“The problem,” says Hilson, “is that to prevent these crimes of opportunity we need state legislation to make cameras mandatory in late-night establishments.”

His view is shared by Hovey Wright and Lamonte.  

“Collene and I believe that protecting the safety of vulnerable people is well worth the cost of security cameras,” says Hovey Wright.

Now five years after Willis abducted Heeringa, it’s clear that Michigan’s legislature could find a path to closing the state’s gap on video surveillance at gas stations, convenience stores, bars, restaurants and other public establishments open late.

Mark Griffin opposed the Jessica Heeringa Act because he believed it was a mistake to single out his association’s members. In a magazine interview this week he said:

“As it turns out most of our members do have camera systems.  The concept of making sure that all late night establishments in the state, including bars and restaurants, have video cameras, makes sense.  We would be supportive of new legislation if it embraced all businesses, not just one or two categories.”

Griffin’s thinking has been influenced by a trip to England where he saw firsthand how a comprehensive video surveillance system effectively caught criminals, often within hours.

“Part of their success was cameras at all businesses.  It was also notable that cameras at major intersections also made a difference.”

Hilson, who was able to convict Willis with the help of video coverage of the murderer’s silver minivan recorded at a nearby business, agrees.

“We would be delighted to work with the Michigan Petroleum Association and the Michigan Association of Convenience Stores and any other stakeholder on a responsive and responsible fix to help deter criminals from attacking employees like Jessica and to increase the protection of the business.”

From Griffin’s perspective, legislation that systematically addresses this ongoing challenge makes sense:

“We’re probably not going to get to a place like they have in London where there are 500,000 CCTV cameras helping police quickly grab video of a subway bomber.  Even so, there is no question that cameras systematically in place at businesses serving customers at night would assist police after crimes are committed.

Hilson shares this point of view: “What we learned from the Heeringa and Bletsch cases is that the lack of video surveillance makes it difficult for first responders to quickly get a jump on a crime in progress. Instead of an investigation stretching out for years, we have the potential of capturing the criminal before he does harm.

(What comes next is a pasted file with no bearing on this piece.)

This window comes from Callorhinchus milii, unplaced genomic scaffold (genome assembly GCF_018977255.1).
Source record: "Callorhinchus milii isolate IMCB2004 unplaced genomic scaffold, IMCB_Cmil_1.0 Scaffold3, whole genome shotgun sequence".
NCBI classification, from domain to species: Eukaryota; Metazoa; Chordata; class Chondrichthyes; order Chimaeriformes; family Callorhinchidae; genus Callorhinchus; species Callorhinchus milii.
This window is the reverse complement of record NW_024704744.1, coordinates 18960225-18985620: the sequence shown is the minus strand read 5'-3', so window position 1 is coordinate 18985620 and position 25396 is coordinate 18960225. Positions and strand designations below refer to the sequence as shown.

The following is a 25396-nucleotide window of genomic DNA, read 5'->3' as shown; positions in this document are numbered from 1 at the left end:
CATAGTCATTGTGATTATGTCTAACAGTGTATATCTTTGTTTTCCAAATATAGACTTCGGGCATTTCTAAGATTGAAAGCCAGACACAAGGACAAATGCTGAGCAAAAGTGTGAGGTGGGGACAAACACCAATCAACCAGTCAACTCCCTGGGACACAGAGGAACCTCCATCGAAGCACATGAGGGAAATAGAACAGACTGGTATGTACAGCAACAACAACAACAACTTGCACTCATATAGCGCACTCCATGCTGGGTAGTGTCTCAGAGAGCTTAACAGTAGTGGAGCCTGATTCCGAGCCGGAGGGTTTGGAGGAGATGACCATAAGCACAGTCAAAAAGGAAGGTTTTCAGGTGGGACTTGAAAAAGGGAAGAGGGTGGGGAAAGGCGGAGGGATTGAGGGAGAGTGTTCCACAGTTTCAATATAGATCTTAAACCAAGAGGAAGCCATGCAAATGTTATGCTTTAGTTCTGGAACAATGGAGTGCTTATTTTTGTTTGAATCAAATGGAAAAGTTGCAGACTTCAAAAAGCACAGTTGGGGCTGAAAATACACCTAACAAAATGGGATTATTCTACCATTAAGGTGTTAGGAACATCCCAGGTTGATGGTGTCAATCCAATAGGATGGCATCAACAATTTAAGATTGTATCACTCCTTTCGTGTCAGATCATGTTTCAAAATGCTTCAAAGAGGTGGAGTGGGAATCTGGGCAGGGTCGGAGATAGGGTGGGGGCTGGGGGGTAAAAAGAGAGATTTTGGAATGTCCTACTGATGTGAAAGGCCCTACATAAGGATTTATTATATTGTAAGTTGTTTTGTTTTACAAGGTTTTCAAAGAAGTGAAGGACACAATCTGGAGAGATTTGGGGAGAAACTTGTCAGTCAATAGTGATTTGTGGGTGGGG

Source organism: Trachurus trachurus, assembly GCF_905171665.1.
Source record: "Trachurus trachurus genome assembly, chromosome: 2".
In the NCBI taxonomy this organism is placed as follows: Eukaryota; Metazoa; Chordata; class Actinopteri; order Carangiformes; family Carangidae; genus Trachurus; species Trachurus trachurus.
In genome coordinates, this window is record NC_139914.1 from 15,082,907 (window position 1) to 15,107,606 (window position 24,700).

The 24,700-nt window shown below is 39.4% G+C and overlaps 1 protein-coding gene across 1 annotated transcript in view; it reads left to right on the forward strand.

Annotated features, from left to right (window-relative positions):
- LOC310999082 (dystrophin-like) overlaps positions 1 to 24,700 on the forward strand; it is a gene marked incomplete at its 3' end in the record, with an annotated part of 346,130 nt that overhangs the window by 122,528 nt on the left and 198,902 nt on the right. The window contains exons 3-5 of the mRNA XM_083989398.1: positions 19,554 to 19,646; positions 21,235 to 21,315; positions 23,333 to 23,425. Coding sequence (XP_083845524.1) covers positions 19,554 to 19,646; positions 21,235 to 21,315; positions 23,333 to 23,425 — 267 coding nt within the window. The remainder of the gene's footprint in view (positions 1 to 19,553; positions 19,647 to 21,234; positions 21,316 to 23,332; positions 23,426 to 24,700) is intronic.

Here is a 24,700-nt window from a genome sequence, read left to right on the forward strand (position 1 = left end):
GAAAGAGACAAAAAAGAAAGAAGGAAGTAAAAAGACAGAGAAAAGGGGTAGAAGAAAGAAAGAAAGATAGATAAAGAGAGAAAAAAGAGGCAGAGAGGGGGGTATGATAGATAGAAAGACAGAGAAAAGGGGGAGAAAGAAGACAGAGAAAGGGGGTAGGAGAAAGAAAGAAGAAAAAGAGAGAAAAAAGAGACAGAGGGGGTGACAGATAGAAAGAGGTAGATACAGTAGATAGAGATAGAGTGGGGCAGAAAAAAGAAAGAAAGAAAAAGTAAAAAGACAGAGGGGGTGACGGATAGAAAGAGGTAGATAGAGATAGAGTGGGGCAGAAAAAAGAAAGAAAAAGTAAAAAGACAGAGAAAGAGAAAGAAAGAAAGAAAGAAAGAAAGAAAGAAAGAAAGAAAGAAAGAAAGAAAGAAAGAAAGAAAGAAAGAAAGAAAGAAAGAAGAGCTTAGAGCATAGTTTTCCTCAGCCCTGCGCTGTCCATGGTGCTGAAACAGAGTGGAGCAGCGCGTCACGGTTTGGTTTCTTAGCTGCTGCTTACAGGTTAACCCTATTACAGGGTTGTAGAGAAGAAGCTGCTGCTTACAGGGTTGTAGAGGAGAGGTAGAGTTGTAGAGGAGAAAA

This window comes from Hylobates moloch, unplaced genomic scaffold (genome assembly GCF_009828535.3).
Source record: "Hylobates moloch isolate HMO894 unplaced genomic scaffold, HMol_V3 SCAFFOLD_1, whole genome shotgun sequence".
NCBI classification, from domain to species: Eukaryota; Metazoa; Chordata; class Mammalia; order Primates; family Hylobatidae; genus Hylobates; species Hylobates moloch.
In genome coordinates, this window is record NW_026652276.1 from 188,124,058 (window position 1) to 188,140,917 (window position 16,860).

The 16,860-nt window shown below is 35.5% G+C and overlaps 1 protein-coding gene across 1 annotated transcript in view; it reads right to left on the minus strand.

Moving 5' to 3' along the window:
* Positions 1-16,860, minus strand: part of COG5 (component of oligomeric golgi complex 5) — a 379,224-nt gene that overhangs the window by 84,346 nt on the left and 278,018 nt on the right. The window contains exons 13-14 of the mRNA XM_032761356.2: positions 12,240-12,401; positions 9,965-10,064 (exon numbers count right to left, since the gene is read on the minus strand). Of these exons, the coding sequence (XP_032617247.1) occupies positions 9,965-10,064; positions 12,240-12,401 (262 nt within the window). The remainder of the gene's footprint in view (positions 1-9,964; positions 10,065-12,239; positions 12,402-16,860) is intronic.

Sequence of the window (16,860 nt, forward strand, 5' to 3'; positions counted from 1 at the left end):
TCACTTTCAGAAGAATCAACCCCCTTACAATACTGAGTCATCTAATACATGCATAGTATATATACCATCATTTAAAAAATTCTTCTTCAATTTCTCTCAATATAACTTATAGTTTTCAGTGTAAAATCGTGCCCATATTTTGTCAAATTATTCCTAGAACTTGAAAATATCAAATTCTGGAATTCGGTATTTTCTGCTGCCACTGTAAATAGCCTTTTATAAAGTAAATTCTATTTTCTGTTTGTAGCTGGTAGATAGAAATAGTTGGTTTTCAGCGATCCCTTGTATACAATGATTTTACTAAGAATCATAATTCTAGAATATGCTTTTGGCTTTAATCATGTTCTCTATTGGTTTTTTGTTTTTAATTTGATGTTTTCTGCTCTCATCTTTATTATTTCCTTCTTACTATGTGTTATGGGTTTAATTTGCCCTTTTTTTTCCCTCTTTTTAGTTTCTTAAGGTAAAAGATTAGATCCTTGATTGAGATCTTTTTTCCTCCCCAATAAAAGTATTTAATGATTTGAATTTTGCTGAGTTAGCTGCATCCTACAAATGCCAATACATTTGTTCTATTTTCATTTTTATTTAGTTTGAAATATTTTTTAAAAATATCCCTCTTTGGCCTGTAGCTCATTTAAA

“Rebekah Bletsch would be alive today if the cameras now in place all over the Norton Shores Exxon station had been there in 2013.  What I worry about is the possibility that a lack of cameras at late night establishments may be contributing to more crimes. From a cost point of view state and local police can reduce expenses and make communities safer.”

While the petroleum and convenience store association’s Mark Griffin is interested in new legislation, he emphasizes that  it has to be written fairly. 

“We don’t think it’s right to just pick on the corner gas station.  Anyone who is open late has some exposure, especially when you add in the
possibility of employee theft and drive-offs by customer who skip paying.  A comprehensive approach would be more effective.  I would definitely talk to my members about it.  Some would have concerns.  Nonetheless with the cost of surveillance going down, it’s good to consider this kind of legislation. It would be good to couple this kind of bill with cameras at key intersections.”

Hilson agrees. “Anything we can do across the state to prevent these crimes will be an immediate benefit,” he says.

Roger Rapoport is the Muskegon-based author of Hillsdale and Citizen Moore and the producer of Waterwalk, Pilot Error and forthcoming Coming Up For Air, as well as a former national journalist writing for various newspapers and such magazines as Esquire, The Atlantic Monthly, Harper’s, and Playboy. He can be reached at